Andy Rubin's Essential brand accused of trademark infringement
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Andy Rubin is looking to upset the mobile phone industry with the new Essential Phone, announced last week, but he may have ruffled the wrong feathers. Smartphone accessory maker Spigen has issued a Cease and Desist order to Essential for infringing on a brand they own.
Spigen owns a trademark to use the “Essential” brand on their products. While the brand is currently only put on a few chargers, battery packs, and headphones, Spigen asserts that the Essential Phone’s name can cause confusion among consumers. As such, Spigen issued the C&D order late last week in an attempt to stop Rubin’s company from using the term. The letter also gives Essential until June 15th to respond before Spigen’s lawyers take further legal action.
While the claim seems far-fetched, Spigen did register the trademark “Essential” back in August 2016 with the U.S. Patent and Trademark Office. Interestingly, the Patent and Trademark Office refused Essential Phone’s initial applications for the trademark due to “a likelihood of confusion with Spigen’s Essential Marks,” according to the Cease and Desist letter from Spigen. It seems that Rubin and his company may have announced the Essential Phone despite not owning the trademark to the brand and that their application was refused because Spigen already owned the term.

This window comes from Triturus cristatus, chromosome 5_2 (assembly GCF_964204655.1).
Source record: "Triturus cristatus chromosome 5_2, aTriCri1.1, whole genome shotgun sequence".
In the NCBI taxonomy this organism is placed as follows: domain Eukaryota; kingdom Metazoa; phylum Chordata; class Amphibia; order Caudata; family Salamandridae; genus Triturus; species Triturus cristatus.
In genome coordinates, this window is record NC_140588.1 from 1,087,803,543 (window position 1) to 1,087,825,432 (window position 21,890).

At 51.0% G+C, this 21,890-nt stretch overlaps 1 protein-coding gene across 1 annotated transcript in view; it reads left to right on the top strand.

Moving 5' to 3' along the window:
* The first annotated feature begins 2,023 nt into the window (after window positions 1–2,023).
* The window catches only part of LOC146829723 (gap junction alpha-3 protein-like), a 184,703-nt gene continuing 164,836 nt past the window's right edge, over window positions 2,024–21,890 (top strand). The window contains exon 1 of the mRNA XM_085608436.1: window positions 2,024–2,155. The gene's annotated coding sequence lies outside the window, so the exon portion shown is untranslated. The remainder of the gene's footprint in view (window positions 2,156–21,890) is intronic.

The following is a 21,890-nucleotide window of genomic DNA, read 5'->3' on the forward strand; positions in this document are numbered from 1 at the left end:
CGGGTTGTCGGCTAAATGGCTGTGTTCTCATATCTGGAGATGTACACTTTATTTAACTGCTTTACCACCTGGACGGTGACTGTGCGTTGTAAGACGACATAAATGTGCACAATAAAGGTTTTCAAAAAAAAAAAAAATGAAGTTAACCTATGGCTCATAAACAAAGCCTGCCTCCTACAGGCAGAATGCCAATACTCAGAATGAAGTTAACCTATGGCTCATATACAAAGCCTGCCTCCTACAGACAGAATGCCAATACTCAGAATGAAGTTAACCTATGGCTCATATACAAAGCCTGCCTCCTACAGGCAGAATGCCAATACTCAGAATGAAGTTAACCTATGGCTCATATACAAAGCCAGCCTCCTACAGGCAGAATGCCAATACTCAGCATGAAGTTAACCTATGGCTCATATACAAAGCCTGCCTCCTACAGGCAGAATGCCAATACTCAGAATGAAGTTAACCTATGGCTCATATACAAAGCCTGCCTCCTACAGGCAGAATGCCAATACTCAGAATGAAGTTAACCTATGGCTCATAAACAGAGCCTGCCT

Is this an early death for the Essential Phone? Not likely. Rubin and his company could probably argue that the Spigen’s brand applies to chargers and accessories, while their use of the term is for a smartphone device. They could also very easily change the brand to something like “Essential Smartphone.” Either way, Essential’s response to the letter sums up their view. A spokesperson said:
“Threat letters are commonplace in our sector. While it’s Spigen’s prerogative to make assertions, Essential believes they are without merit and will respond appropriately.”
It doesn’t look like Essential is too worried about the issue.
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